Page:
Business in Brief

Israeli, U.S. tax chiefs to tighten cooperation

Doron Arbel, director of the Israel Tax Authority, held discussions at the end of last week with Steven Miller, his U.S. counterpart at the Internal Revenue Service, about stepping up bilateral cooperation, the tax authority said yesterday. The two focused on issues of tax evasion as well as sharing data on Israeli financial institutions and Israeli citizens residing in the United States. It was the first meeting between the countries' two tax chiefs in 15 years. The pair agreed to form a team to exchange information on coping with the most sophisticated forms of tax evasion and concealing income. This is meant to complement their long-standing cooperation on sharing information on suspected tax evasion. The two also agreed that an existing double-taxation agreement needs to be updated to align with standards set by the Organization for Economic Cooperation and Development .(Moti Bassok )

If there aren't any last-minute problems, Shari Arison's private investment, Arison Investments, will be borrowing as much as NIS 2.7 billion via a private placement of bonds. That would make it one of the biggest private placements in recent years, including those that were used for leveraged acquisitions. The proceeds would be used to recycle some NIS 1.5 billion in bond debt issued to institutional investors, mostly in 2007, and coming due soon. It also would be used to replace some NIS 800 million in bank credit. Arison Holdings is a special-purpose company whose holdings include a controlling 20.3% stake in Bank Hapoalim, worth NIS 4.2 billion. One of the reasons Arison needs to recycle debt is that Hapoalim, like other banks, have been withholding dividends to shore up their own equity. (Michael Rochvarger )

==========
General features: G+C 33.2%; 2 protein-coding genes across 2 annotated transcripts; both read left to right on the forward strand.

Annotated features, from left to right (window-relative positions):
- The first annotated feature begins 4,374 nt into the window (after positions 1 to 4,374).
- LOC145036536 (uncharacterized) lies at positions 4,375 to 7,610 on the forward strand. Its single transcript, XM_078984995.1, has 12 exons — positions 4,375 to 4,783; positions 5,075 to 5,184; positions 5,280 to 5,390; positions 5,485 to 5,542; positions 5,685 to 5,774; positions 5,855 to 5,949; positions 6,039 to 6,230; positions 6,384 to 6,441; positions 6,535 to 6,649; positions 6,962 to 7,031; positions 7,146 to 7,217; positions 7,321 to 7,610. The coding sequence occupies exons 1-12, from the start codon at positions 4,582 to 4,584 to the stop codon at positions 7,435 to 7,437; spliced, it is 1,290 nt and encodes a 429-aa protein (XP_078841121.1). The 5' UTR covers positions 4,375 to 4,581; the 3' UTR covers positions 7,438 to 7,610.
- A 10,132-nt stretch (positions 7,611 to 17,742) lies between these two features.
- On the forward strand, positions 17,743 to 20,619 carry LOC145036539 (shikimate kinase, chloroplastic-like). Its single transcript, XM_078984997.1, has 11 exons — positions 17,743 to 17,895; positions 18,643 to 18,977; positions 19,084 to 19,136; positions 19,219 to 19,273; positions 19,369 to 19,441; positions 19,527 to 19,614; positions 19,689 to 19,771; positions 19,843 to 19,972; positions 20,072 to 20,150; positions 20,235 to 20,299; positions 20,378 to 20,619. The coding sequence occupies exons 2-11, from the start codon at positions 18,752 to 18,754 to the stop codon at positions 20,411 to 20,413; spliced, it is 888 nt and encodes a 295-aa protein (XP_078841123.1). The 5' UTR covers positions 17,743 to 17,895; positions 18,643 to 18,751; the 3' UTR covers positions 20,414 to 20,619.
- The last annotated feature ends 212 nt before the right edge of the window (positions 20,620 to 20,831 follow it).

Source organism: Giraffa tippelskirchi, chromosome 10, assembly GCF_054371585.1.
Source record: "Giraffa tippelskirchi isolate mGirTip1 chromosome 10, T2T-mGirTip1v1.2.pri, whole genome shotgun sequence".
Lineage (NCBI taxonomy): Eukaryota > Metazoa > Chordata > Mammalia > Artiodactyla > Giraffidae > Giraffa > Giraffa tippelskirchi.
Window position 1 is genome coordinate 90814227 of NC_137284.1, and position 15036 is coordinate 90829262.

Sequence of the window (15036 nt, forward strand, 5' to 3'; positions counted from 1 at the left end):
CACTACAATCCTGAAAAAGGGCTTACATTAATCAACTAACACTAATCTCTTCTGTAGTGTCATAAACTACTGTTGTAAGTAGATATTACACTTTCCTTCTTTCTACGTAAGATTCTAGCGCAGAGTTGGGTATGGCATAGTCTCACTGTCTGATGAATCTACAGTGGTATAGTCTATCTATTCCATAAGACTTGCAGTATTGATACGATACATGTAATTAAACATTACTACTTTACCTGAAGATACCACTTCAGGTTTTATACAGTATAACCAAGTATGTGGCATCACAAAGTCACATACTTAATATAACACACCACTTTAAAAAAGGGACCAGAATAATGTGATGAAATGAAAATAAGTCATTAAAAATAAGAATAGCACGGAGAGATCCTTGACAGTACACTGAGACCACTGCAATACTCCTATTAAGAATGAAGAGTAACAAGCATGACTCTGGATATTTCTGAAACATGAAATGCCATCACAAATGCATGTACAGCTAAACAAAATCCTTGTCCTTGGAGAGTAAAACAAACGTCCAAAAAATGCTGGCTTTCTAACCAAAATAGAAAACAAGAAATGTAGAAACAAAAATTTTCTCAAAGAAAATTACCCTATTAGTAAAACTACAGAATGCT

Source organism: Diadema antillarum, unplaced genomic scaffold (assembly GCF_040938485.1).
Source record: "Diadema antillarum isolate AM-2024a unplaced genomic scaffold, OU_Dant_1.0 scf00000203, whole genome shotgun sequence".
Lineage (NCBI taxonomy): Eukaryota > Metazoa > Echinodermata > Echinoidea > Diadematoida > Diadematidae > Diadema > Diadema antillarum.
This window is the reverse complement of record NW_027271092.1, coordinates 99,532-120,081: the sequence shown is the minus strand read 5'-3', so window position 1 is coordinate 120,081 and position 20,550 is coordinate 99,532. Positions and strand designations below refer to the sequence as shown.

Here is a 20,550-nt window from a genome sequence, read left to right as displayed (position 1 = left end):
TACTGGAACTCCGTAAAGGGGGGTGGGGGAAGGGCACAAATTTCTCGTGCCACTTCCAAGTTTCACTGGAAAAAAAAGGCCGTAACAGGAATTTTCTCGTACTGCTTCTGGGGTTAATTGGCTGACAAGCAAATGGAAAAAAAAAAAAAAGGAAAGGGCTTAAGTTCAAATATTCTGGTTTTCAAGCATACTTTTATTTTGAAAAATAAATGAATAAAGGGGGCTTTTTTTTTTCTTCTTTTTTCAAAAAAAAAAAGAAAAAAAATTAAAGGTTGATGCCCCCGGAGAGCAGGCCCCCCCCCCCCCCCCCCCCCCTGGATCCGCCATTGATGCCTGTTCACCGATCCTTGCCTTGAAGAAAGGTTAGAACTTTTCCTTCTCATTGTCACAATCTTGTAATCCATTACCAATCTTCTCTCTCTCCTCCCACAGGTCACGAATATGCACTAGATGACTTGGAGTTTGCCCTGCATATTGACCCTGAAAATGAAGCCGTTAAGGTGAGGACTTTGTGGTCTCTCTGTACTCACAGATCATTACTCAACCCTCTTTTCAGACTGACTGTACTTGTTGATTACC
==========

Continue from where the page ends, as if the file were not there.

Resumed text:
Super-Pharm agrees to buy 51% of Beijing pharmaceutical chain

Leon Kopler's drugs and beauty chain Super-Pharm has agreed to acquire a 51% stake in a Beijing-based chain of 17 pharmacies for somewhere between $3 million and $4 million, the aim being to convert some of the branches to the Super-Pharm brand. The deal comes 15 months after the company sold its 51% stake in the 87-branch Ensure chain based in Guangzhou, in southeastern China, for NIS 30 million, four times what it paid for it in 2006, when it had three branches. It also follows Super-Pharm's successful foray into Poland in 2011, where it now operates 40 branches. The latest acquisition in Beijing is conditional on regulatory approvals. (Yoram Gabison )

Enrico Coveri, the Italian fashion chain that entered Israel with big fanfare, is pulling back a year-and-a-half later. Ten of the fashion chain's 18 outlets have already been shuttered, among them branches in Tel Aviv's Azrieli mall and the Malha Mall in Jerusalem. Tzadik-Pur Brothers, which has the franchise, ascribed the retrenchment to the high rents at malls, where landlords are asking NIS 100,000 for commercial space of 70 to 80 square meters, and said the company would focus on opening branches in downtown areas. The company said it was also difficult to command premium prices for apparel with consumers more focused on price than quality or brand. A mall executive, speaking on condition of anonymity, told TheMarker that the chain's failure was due to its inability to establish the brand in Israel. (Adi Dovrat-Meseritz )

ENRC buys out Gertler stake in Congo mine

Mining company Kazakh ENRC has tightened its control over copper operations in the Democratic Republic of Congo with a $550 million cash deal that ends its links to Israeli businessman Dan Gertler. ENRC said on Friday it had agreed to buy the 49.5% it does not already own of holding company Camrose Resources, which controls assets including the coveted Kolwezi project and a string of exploration licenses. A spokesman for Gertler's Fleurette Group said that while the deal ended joint interests with ENRC, Gertler would continue to "explore opportunities with other leading players in the sector." Transparency campaigners including Global Witness have criticized ENRC for using partners in Congo, which they say could shelter corrupt local politicians. Gertler, an influential figure in Congo's mining sector with close links to the government, denies the accusations. (Reuters )